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Lockheed Neighbors Oppose Cleanup Plan : Safety: Fearing air pollution and health risks, residents say they will challenge proposed vapor extraction system.


BURBANK — Hundreds of residents appeared at a public meeting Wednesday to oppose the Lockheed Corp. effort to clean up contaminated soil on a 90-acre site, claiming it will pose grave health risks to neighbors.

Complying with federal orders to remove contaminants left behind after 63 years of building military aircraft, Lockheed wants to build a so-called vapor extraction system of wells, pipes and charcoal filters that would release up to 40 pounds a day of potentially cancer-causing substances from a 50-foot tower.

The plan--which has been given preliminary approval by the South Coast Air Quality Management District--is said to be the best means for Lockheed to prevent further contamination of underground water sources.

But it has raised the ire of residents who want to stop work through legal channels on the $13.7-million project proposed for the site of Lockheed's former B-1 plant.

Both sides are prepared for a battle.

Lockheed has hired two public relations firms to help ease public concerns. And a Tarzana-based law firm representing nearly 200 residents is seeking an injunction to halt the project.

"Did you consider the prior experience these people have already had at the site for years?" asked David Casselman, one of the attorneys for the residents, during the hearing at the Airport Hilton in Burbank.

AQMD senior manager Ben Shaw responded, "There is a risk if we do nothing . . . a non-project is not a choice."

Lockheed officials say the chances of anyone developing cancer are 3 in 1 million after a lifetime of exposure to the proposed system. That statistic, however, is of little comfort, say the people who live nearby.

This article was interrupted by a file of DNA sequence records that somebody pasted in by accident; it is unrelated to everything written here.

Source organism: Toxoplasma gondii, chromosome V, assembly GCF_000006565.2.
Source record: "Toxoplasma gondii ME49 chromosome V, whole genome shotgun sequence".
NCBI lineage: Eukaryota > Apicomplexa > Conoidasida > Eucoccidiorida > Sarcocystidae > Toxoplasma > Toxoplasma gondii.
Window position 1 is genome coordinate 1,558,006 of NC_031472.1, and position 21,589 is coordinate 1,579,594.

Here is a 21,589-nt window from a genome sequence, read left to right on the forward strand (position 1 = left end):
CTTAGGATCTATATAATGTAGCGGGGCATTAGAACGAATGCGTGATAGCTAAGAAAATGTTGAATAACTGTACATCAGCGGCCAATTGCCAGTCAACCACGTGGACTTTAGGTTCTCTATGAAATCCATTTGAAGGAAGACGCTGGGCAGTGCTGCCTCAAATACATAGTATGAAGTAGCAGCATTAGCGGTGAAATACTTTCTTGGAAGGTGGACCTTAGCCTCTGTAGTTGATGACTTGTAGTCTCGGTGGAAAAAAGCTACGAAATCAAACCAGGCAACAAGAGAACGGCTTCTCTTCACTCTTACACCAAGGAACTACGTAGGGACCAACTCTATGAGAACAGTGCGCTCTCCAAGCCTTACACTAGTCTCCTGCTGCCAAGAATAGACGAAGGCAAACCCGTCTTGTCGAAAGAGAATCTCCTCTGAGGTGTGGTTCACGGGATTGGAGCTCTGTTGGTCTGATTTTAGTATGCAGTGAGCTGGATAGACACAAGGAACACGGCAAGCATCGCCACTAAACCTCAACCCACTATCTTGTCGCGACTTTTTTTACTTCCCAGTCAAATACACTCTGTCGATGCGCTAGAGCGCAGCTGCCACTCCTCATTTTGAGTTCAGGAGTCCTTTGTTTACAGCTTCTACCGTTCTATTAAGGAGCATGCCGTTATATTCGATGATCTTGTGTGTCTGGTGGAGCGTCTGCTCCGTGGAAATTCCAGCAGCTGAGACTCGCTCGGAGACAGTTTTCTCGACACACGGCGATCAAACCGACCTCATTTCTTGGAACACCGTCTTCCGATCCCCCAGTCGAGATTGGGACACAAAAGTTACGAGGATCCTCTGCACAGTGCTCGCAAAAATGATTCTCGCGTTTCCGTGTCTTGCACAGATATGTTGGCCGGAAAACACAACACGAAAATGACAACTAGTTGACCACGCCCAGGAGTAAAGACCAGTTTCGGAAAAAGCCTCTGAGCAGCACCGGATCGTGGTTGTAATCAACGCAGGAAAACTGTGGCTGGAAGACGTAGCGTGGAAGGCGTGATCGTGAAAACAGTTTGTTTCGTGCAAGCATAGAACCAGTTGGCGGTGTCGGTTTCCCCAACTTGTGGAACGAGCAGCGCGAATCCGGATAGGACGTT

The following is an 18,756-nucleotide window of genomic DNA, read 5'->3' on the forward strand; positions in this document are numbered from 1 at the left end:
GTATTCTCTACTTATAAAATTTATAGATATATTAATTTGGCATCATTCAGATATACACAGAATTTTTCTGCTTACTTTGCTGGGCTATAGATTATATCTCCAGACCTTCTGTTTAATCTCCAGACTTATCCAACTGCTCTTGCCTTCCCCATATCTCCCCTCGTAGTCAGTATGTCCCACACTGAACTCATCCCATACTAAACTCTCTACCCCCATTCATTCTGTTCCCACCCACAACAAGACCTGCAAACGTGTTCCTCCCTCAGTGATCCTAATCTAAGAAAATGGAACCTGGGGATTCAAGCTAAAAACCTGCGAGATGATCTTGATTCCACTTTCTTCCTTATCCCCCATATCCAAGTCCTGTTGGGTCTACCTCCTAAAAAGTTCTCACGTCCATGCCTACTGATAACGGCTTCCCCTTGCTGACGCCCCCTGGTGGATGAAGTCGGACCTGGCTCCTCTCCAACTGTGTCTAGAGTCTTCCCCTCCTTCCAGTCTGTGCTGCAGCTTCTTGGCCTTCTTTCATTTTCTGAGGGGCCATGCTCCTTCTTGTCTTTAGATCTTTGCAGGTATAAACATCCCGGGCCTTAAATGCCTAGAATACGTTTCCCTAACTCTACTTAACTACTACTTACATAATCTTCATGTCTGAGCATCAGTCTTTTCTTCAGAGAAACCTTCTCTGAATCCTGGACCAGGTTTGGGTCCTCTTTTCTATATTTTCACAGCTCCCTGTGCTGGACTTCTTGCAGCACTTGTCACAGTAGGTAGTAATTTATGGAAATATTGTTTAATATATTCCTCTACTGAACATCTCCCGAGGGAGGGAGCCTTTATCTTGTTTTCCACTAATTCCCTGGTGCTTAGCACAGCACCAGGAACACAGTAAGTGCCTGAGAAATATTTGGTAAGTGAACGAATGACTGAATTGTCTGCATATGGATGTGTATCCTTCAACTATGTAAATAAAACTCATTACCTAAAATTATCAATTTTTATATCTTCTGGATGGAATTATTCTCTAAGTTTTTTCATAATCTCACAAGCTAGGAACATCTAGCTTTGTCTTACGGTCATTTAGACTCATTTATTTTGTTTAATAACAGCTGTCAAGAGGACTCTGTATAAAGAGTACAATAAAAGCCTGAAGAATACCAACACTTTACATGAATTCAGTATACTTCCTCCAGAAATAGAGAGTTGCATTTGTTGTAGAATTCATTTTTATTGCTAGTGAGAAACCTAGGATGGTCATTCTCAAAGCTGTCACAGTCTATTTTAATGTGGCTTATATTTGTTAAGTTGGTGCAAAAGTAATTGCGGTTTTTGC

"Lockheed contaminated the water and contaminated the ground and now wants to contaminate the air. It's the only thing left. It's ridiculous," said neighbor Dan Fournier, 26.

Caught in the middle are officials with the AQMD, the regional agency that regulates air pollution. The city also has an interest because a cleanup plan must be in place before the property can be redeveloped. City officials are looking for an outside consultant to review Lockheed's plan.

Burbank Mayor Bill Wiggins had previously asked: "What authority does the city have to tell the AQMD to turn these permits down?"

Very little, according to Benjamin Kaufman, an attorney hired by the city to review Lockheed's cleanup effort. "The city's ability to second-guess the AQMD on matters the state of California has said are AQMD matters is limited," he said.

About the only authority the city has, Kaufman added, is to approve or deny a permit to build the 50-foot tower.

The AQMD contends that the project uses the best available technology and meets the agency's regulations for treating chemicals in the soil, such as carbon tetrachloride, chloroform and methylene chloride. But the agency has not issued Lockheed a permit yet, citing the public concern.

Vapor extraction systems are typically used by oil companies. Volatile organic compounds are removed from contaminated soil by underground wells, then filtered and released into the air.

About 98% of the treated contaminants in this case will be captured, said Carol Yuge, a Lockheed spokeswoman. The remainder will be pumped into the air 24 hours a day over the next seven to 10 years, she said.

City officials are anxious to clean up the 90-acre site, which they hope will become a center for retailers, post-production studios and light industry. However, Lockheed has been slow in selecting a developer, frustrating some at City Hall.

Said Wiggins: "For every month or two months or three months it takes to pick a developer, the retail market that could go on that site is less and less because (retailers) locate somewhere else."

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